b.   Absent an express holding of the Mississippi Supreme
         Court that punitive damage claims of multiple plaintiffs are
         to be determined on a joint or common basis, the plain reading
         of the Mississippi punitive damage statute contemplates that
         the punitive damage claim of each claimant will be separate
         and distinct, just as the compensatory damage claims of that
         claimant are separate and distinct;
              c.   Given the bifurcated procedure for first determining
         compensatory damages and then determining punitive damages,
         which is mandated by the Mississippi punitive damage statute,
         each plaintiff in a multi-plaintiff case who was found to have
         suffered compensatory damage would be entitled to a separate
         submission of his claim for punitive damages, rather than a
         blanket submission of a single issue of punitive damages as to
         all such plaintiffs; because otherwise, the jury would be
         deprived of the opportunity to evaluate the differences in
         character and amounts of compensatory damage which would
         almost certainly exist between the multiple plaintiffs and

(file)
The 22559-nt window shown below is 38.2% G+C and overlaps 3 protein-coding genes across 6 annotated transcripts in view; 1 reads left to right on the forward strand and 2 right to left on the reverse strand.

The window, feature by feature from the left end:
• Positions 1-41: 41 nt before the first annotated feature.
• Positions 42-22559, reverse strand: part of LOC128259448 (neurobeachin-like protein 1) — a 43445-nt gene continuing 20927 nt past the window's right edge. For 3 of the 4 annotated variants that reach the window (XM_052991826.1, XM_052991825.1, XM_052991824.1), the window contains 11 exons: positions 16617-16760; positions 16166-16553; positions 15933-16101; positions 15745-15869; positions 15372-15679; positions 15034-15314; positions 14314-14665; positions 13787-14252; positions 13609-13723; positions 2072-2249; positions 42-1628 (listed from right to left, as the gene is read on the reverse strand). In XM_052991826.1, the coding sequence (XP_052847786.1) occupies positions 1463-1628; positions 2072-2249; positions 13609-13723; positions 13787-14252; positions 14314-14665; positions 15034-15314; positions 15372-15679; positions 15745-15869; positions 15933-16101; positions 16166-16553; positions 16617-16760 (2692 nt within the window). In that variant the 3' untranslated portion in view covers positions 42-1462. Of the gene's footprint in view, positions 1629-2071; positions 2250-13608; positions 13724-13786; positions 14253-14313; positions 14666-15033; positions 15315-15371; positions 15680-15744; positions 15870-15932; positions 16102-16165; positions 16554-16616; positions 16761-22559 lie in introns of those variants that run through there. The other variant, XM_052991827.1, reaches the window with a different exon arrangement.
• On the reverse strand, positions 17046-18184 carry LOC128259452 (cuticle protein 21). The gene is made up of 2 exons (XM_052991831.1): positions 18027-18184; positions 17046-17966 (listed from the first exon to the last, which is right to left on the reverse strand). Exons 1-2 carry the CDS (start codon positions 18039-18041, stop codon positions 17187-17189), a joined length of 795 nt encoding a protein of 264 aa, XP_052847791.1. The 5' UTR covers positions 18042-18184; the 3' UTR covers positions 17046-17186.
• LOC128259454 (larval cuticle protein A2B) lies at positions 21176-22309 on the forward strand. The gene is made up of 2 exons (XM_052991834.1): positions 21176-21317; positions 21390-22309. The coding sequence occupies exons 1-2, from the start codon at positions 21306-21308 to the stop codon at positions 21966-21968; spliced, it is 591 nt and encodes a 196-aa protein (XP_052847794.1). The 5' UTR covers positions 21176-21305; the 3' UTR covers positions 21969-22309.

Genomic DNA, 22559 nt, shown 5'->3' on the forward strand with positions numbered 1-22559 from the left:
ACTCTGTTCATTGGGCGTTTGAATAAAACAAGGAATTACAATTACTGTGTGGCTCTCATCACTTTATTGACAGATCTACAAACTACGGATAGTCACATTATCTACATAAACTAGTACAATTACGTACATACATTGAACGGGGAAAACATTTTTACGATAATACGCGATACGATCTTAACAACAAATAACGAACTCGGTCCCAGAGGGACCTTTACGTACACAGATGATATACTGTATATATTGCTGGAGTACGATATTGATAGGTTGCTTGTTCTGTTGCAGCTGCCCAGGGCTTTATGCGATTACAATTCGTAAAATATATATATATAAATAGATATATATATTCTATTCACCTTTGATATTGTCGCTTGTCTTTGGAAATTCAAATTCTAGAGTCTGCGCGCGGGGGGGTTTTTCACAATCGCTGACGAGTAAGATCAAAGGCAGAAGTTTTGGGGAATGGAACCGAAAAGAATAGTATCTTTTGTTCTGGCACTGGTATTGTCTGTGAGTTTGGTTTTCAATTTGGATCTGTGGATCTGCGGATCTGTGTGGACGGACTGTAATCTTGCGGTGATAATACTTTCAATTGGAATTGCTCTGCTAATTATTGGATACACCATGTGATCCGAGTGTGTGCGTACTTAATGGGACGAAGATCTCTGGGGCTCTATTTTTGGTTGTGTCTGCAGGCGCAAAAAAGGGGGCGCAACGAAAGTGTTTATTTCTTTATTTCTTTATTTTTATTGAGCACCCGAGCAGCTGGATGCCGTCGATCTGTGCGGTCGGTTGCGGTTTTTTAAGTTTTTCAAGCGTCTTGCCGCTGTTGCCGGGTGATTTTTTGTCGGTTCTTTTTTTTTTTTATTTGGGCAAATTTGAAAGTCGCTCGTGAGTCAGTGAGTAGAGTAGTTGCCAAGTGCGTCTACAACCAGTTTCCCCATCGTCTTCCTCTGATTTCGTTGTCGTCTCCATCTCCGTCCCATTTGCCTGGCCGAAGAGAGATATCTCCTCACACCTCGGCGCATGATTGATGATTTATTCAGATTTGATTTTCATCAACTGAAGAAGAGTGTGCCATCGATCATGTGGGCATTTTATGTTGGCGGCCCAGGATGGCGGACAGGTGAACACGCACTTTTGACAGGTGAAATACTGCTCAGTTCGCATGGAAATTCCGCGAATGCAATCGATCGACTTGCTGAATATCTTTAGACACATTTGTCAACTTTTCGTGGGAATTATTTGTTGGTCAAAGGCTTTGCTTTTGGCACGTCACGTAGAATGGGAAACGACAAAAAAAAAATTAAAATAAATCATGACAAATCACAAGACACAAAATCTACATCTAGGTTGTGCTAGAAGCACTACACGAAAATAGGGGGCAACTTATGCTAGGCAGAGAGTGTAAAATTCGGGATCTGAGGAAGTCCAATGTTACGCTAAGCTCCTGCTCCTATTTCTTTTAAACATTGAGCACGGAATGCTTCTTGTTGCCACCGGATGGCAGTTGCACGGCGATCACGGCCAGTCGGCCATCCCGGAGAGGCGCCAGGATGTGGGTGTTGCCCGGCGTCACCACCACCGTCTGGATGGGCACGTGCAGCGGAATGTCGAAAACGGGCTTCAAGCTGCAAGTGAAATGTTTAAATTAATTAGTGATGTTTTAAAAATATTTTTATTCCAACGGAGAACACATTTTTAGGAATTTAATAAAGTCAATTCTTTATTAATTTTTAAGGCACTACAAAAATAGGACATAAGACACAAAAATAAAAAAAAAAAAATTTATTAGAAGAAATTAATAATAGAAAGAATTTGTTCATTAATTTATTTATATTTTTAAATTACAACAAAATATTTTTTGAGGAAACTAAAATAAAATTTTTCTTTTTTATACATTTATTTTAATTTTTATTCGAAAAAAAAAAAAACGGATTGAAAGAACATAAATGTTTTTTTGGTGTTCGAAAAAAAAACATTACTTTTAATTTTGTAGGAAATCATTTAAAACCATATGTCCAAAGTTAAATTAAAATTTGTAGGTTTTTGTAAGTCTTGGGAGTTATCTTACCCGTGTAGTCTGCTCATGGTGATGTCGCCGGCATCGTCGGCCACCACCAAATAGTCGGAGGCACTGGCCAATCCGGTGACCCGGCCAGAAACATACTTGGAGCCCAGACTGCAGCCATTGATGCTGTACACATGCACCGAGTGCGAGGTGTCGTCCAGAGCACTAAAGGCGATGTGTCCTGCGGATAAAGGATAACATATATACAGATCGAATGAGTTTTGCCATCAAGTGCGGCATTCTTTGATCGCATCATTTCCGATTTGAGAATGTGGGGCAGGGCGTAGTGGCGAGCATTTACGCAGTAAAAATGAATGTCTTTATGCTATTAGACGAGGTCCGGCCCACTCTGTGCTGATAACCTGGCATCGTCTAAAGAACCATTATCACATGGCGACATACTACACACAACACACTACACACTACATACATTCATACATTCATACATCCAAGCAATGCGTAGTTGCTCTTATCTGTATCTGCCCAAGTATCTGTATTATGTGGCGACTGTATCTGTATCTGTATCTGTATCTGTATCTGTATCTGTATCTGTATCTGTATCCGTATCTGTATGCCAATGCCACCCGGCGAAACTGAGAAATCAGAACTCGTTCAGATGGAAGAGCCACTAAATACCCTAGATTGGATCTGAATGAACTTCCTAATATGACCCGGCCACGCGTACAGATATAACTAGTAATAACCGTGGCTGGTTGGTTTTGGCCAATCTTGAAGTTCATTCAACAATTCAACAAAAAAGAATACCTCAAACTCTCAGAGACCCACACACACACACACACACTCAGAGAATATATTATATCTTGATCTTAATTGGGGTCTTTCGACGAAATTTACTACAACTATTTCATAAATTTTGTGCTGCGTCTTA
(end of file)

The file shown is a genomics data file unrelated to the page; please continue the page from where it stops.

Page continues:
which the Mississippi punitive damage statute requires to be
         considered as an element of fixing each claim of punitive
            This same conclusion was reached by another panel of
    this court in the case of Greer v. Burkhardt, Inc., No. 94-60306
    (5th Cir. July 20, 1995), 
    58 F.3d 1070
     (5th Cir. 1995), where on
    facts and legal proceedings which reached final judgment prior to
    the adoption of the Mississippi punitive damages statute, the
    panel reviewed several Mississippi Supreme Court cases and
    concluded that "in a case of zero actual damages, we believe that
    Mississippi law does not allow him any punitive damages."
         damages.   On the other hand, the blanket submission of a
         single issue as to all punitive damages, as inferred by the
         majority, would result in a lump sum award of a single amount
         of punitive damages but with no basis in the statute nor in
         Mississippi common law as to the formula by which such lump
         sum award would be divided amongst the various multiple
         plaintiffs.   Some may say that the best policy is to divide a
         lump sum punitive damage award on a per capita basis and
         others may say that the best way to divide a lump sum punitive
         damage award is in the proportion of the amount of each
         individual claimant's compensatory damages to the total of all
         compensatory damages.       But, in any event, the choice is a
         legislative choice which the Mississippi Legislature did not
         make in the Mississippi punitive damage statute; and it is a
         choice which the courts need never reach if they read the
         Mississippi statute as requiring separate jury findings as to
         the punitive damages of each individual plaintiff in a multi-
         plaintiff suit, as it seems to so plainly say.
         This is not a class action.        Each of the plaintiffs have
    joined in the original complaint in each of their respective names
    to assert what the majority clearly recognizes are their respective